As money continues to pour in to influence this year’s elections, U.S. Rep. Christopher Van Hollen Jr. has won a round in his two-year-long legal battle to require advocacy groups to reveal secret donors.
The U.S. Court of Appeals for the District of Columbia circuit denied a request in May to stay a lower court’s ruling in Van Hollen vs. the Federal Election Commission. The lower court had ruled in Van Hollen’s favor that advocacy groups had to disclose their donors.
“This decision is yet another important step in our continuing fight to restore transparency to our electoral process,” Van Hollen (D-Dist. 8) of Kensington said in a statement. “The American people have a right to know who is bankrolling the ads that are designed to influence their votes.”
The lower court ruling reinstated 2003 FEC regulations that required full disclosure of donors underwriting the advertisements for nonprofit advocacy groups. In 2007, the FEC had issued new rules allowing for the donors to remain secret.
Van Hollen has spoken out frequently on the need to stem the tide of undisclosed campaign donations in the wake of the U.S. Supreme Court’s decision in Citizens United in 2010. Critics of the high court’s ruling say it overturned nearly a century’s worth of earlier Supreme Court decisions and federal campaign finance laws.
Although super political action committees have been required to disclose their donors, tax-exempt groups such as the U.S. Chamber of Commerce had not been required. That has attracted donors who want to influence political campaigns but don’t want the publicity, campaign finance reform advocates said.
“This is a very important victory in the battle to end secret contributions being funneled into federal elections,” said Fred Wertheimer, president of the campaign finance reform advocacy group Democracy 21 that represented Van Hollen in his legal action.
“This case represents the first major breakthrough in the effort to restore for the public the disclosure of contributors who are secretly providing massive amounts to influence federal elections.”
In the ruling, the judges wrote that Congress was clear that all contributors of $1,000 or more were to be disclosed and that the Supreme Court in Citizens United supported financial disclosure.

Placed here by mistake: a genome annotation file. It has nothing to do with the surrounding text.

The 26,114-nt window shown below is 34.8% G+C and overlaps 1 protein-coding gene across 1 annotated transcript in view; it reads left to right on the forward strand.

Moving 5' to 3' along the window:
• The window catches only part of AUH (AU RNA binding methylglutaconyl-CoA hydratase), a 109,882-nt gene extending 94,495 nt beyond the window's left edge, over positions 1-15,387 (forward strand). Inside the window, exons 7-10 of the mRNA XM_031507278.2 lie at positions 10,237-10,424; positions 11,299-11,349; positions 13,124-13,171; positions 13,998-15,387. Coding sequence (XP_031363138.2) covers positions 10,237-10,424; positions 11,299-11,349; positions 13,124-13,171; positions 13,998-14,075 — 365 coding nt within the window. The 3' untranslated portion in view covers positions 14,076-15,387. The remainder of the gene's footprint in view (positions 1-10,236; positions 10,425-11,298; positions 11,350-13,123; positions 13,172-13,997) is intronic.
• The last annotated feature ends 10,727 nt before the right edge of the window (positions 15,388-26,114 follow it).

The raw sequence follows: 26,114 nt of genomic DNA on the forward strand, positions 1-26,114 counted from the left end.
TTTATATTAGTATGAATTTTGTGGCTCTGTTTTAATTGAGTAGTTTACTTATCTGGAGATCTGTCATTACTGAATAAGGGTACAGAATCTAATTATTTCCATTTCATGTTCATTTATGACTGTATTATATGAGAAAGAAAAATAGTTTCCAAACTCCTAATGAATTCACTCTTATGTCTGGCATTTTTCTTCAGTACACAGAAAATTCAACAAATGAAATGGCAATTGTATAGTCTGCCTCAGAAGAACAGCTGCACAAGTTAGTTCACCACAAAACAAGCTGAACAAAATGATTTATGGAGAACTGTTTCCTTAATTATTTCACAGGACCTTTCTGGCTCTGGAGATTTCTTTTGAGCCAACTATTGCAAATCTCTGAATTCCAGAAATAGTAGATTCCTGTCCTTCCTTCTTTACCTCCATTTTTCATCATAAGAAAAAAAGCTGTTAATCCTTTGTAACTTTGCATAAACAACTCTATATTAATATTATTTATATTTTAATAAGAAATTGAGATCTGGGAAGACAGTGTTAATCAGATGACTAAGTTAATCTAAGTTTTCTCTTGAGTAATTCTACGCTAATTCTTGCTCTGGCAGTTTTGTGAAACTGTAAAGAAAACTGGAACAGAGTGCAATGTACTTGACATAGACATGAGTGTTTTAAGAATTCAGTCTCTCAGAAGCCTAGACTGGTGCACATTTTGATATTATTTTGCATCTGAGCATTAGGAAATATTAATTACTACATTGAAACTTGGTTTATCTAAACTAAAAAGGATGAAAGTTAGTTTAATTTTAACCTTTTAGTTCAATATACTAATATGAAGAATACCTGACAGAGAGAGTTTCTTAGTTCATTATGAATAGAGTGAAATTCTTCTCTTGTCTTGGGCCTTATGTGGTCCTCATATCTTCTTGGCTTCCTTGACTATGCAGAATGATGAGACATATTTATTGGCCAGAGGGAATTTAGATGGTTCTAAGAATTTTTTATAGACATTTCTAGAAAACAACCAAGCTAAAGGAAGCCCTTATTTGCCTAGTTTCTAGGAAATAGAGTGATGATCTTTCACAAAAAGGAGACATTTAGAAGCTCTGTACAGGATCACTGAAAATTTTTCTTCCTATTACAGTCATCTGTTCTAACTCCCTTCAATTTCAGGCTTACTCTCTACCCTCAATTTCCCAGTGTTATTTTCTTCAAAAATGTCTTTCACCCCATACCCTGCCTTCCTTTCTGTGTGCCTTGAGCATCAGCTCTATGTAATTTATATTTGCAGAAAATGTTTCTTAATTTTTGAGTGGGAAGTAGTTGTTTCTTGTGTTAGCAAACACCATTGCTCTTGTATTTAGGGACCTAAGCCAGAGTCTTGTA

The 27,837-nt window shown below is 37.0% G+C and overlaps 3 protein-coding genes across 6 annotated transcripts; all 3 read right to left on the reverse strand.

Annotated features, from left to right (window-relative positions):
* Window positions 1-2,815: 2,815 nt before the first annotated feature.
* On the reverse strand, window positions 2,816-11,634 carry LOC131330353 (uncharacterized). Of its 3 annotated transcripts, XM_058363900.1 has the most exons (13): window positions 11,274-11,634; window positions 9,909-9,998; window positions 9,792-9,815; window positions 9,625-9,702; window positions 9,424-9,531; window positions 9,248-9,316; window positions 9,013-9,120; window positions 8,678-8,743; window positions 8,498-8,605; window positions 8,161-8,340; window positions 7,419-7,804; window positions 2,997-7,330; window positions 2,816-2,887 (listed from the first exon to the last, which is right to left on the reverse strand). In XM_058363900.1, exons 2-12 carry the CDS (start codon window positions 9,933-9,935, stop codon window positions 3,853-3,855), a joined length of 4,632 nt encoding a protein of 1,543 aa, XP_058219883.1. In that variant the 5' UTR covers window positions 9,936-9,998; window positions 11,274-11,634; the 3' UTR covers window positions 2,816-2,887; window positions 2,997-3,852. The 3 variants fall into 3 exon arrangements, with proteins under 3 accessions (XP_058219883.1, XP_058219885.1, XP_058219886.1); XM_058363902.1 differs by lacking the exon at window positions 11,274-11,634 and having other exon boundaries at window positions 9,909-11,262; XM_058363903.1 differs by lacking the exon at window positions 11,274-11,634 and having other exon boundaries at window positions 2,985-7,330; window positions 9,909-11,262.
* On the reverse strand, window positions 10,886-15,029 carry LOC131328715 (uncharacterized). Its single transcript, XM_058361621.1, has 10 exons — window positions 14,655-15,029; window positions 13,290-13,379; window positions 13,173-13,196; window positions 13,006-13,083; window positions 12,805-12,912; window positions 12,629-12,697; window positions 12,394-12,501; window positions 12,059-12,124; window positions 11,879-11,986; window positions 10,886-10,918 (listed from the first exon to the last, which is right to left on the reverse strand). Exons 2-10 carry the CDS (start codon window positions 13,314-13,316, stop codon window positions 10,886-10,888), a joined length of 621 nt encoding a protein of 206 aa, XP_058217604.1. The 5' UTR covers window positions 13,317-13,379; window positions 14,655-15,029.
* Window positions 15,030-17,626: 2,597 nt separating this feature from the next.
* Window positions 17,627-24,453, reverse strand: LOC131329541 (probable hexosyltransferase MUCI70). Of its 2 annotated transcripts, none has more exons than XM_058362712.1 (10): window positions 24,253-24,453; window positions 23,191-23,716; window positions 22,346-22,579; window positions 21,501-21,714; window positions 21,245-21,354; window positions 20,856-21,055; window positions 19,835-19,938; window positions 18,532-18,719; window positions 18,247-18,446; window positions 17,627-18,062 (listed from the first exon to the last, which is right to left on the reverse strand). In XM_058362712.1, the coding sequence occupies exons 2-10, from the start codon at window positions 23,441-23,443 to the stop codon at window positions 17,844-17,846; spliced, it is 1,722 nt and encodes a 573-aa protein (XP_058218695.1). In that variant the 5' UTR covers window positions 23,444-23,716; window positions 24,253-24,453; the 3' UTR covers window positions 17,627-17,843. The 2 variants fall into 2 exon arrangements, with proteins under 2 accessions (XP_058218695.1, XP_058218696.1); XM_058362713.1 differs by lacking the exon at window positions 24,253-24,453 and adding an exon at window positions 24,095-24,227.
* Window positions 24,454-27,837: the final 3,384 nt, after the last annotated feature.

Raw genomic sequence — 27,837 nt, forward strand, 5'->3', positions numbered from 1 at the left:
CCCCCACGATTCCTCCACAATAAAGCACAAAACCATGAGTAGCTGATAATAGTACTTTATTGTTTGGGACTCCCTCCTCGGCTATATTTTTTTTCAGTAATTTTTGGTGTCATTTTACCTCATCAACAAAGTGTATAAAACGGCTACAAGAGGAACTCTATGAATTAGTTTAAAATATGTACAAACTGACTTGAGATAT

Those seeking to block disclosure “provided no evidence that their contributors would face threats, harassment or reprisals if their names were disclosed, and thus they fail to demonstrate how the disclosure requirements prevent them from speaking,” according to the appellate court ruling.
The appellate court is scheduled to hear an appeal in the case later this year.
Van Hollen called the ruling a “ray of sunshine in a sea of secret, outside spending.” He said the legal case is just one part of a broader strategy to attempt to increase donor disclosure requirements, including passage of the Disclose 2012 Act, which would create new campaign finance reform rules in the wake of the Supreme Court ruling in Citizens United.
In the 2010 election cycle alone, the names of those who donated more than $135 million that was spent on ads to influence the elections would have been disclosed to the public, Van Hollen said.
The advocacy group the Center for Responsive Politics found that the percentage of spending from nonprofit groups had grown from zero in the 2006 election cycle to 42 in the 2010 cycle because of the FEC rule change.
The lower federal court ruled that the FEC had gone beyond what Congress had intended in allowing for the secret donors.
Van Hollen filed the legal challenge to the FEC’s interpretation in 2010.
Repeated calls to the FEC’s attorneys were not returned for comment.
The FEC consists of three Democrats and three Republicans appointed by the president. The commissioners serve a six-year term.